Tech Insider					     Technology and Trends


			      USENET Archives

Newsgroups: comp.realtime,sci.geo.satellite-nav,comp.programming,netcom.general
Path: nntp.gmd.de!xlink.net!howland.reston.ans.net!europa.eng.gtefsd.com!
library.ucla.edu!csulb.edu!csus.edu!netcom.com!mcmahan
From: mcma...@netcom.com (Dave Mc Mahan)
Subject: How to determine when daylight savings time switches?
Message-ID: <mcmahanCrJt3v.421@netcom.com>
Followup-To: poster
Keywords: daylight savings time
Organization:  Dave McMahan @ NetCom Services 
Date: Fri, 17 Jun 1994 15:45:30 GMT
Lines: 18

I have been asked to find out how to determine the exact date used to cause
a switch from standard time to daylight savings time.  I know that there
are two such switches each year (one in the fall to switch to standard time
and one in the spring to switch to daylight savings time) and I know that
the switch always occurs early on a Sunday morning, but I need to know how
those particular days are selected.  Can you help me?

If there are places that pick the date to switch in non-standard ways, I
would like hear about those as well.

Please send all replies directly to the poster (mcma...@netcom.com), since
this is being put into several newsgroups at once.


   -dave
-- 
Dave McMahan                            mcma...@netcom.com
                                        37N 17.382    121W 59.190 

Newsgroups: comp.realtime,sci.geo.satellite-nav,comp.programming,netcom.general
Path: bga.com!news.sprintlink.net!hookup!swrinde!news.dell.com!tadpole.com!
uunet!newsgate.watson.ibm.com!hawnews.watson.ibm.com!mojo!mouser
From: mou...@watson.ibm.com (Joe Seigh)
Subject: Re: How to determine when daylight savings time switches?
Sender: n...@hawnews.watson.ibm.com (NNTP News Poster)
Message-ID: <Crt1sv.7AsM@hawnews.watson.ibm.com>
Date: Wed, 22 Jun 1994 15:31:43 GMT
Disclaimer: This posting represents the poster's views, not necessarily those 
of IBM.
References: <2u9dei$p62@NE3995.rabo.nl>
Nntp-Posting-Host: mojo.watson.ibm.com
Organization: IBM T.J. Watson Research
Keywords: daylight savings time
Lines: 9

The heck with daylight savings time.  What I want to know is how that
leap second that they are supposed to tack on to the end of June works.  None
of the unices I've looked at seem to be able to handle it.  Basically
I think you have to decrement a second from the epoch which means a
defacto moving the definition of start of the epoch up a second.

BTW, when is the second added, local time or GMT?

Joe Seigh

Path: bga.com!news.sprintlink.net!hookup!swrinde!howland.reston.ans.net!EU.net!
sunic!trane.uninett.no!nntp.uio.no!nntp-oslo.uninett.no!naggum.no!erik
From: Erik Naggum <e...@naggum.no>
Newsgroups: comp.realtime,sci.geo.satellite-nav,comp.programming,netcom.general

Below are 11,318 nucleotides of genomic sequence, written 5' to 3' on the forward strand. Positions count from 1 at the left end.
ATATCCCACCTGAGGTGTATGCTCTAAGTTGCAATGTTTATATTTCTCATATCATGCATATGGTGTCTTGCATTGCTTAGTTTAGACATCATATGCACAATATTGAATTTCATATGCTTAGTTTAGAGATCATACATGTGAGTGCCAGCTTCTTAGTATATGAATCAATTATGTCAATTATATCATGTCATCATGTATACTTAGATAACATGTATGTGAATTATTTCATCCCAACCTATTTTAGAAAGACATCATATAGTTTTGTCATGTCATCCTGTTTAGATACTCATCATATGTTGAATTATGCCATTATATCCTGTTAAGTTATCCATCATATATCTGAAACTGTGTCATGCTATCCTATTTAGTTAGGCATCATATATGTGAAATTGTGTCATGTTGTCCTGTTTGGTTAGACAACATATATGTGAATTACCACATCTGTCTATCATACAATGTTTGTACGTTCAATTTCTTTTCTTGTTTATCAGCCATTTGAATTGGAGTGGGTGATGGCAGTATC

Subject: Re: How to determine when daylight savings time switches?
Date: 22 Jun 1994 18:54:41 UT
Organization: Naggum Software; +47 2295 0313
Lines: 20
Message-ID: <19940622.3190@naggum.no>
References: <2u9dei$p62@NE3995.rabo.nl> <Crt1sv.7AsM@hawnews.watson.ibm.com>
NNTP-Posting-Host: naggum.no

[Joe Seigh]

|   What I want to know is how that leap second that they are supposed to
|   tack on to the end of June works.  None of the unices I've looked at
|   seem to be able to handle it.  Basically I think you have to decrement
|   a second from the epoch which means a defacto moving the definition of
|   start of the epoch up a second.

have you attempted to touch a file at 23:59:60?  will it still read 23:59:60?

|   BTW, when is the second added, local time or GMT?

Coordinated Universal Time (UTC).  GMT doesn't _have_ leap seconds.

</Erik>
--
Erik Naggum <e...@naggum.no> <S...@ifi.uio.no>       |  memento, terrigena
ISO 8652 Ada/ISO 8879 SGML/ISO 9899 C/ISO 10646 UCS  |  memento, vita brevis

ftp://ftp.ifi.uio.no/pub/SGML           wais://ftp.ifi.uio.no/comp.text.sgml

Path: bga.com!news.sprintlink.net!hookup!news.moneng.mei.com!
howland.reston.ans.net!xlink.net!fauern!rrze.uni-erlangen.de!not-for-mail
From: unr...@cd4680fs.rrze.uni-erlangen.de (Markus Kuhn)
Newsgroups: comp.realtime,sci.geo.satellite-nav,comp.programming,netcom.general
Subject: Re: How to determine when daylight savings time switches?
Date: Fri, 24 Jun 1994 13:00:51 +0200
Organization: Regionales Rechenzentrum Erlangen, Germany
Message-ID: <2ueed3E2vj@uni-erlangen.de>
References: <2u9dei$p62@NE3995.rabo.nl> <Crt1sv.7AsM@hawnews.watson.ibm.com> 
<19940622.3190@naggum.no>
Reply-To: msk...@cip.informatik.uni-erlangen.de
NNTP-Posting-Host: cd4680fs.rrze.uni-erlangen.de
Lines: 53

Erik Naggum <e...@naggum.no> writes:

>GMT doesn't _have_ leap seconds.

Wrong.

GMT is London winter time, and it is defined to be identical to UTC, so of
course if UTC jumps, so does GMT. Perhaps you mean that "mean solar time" and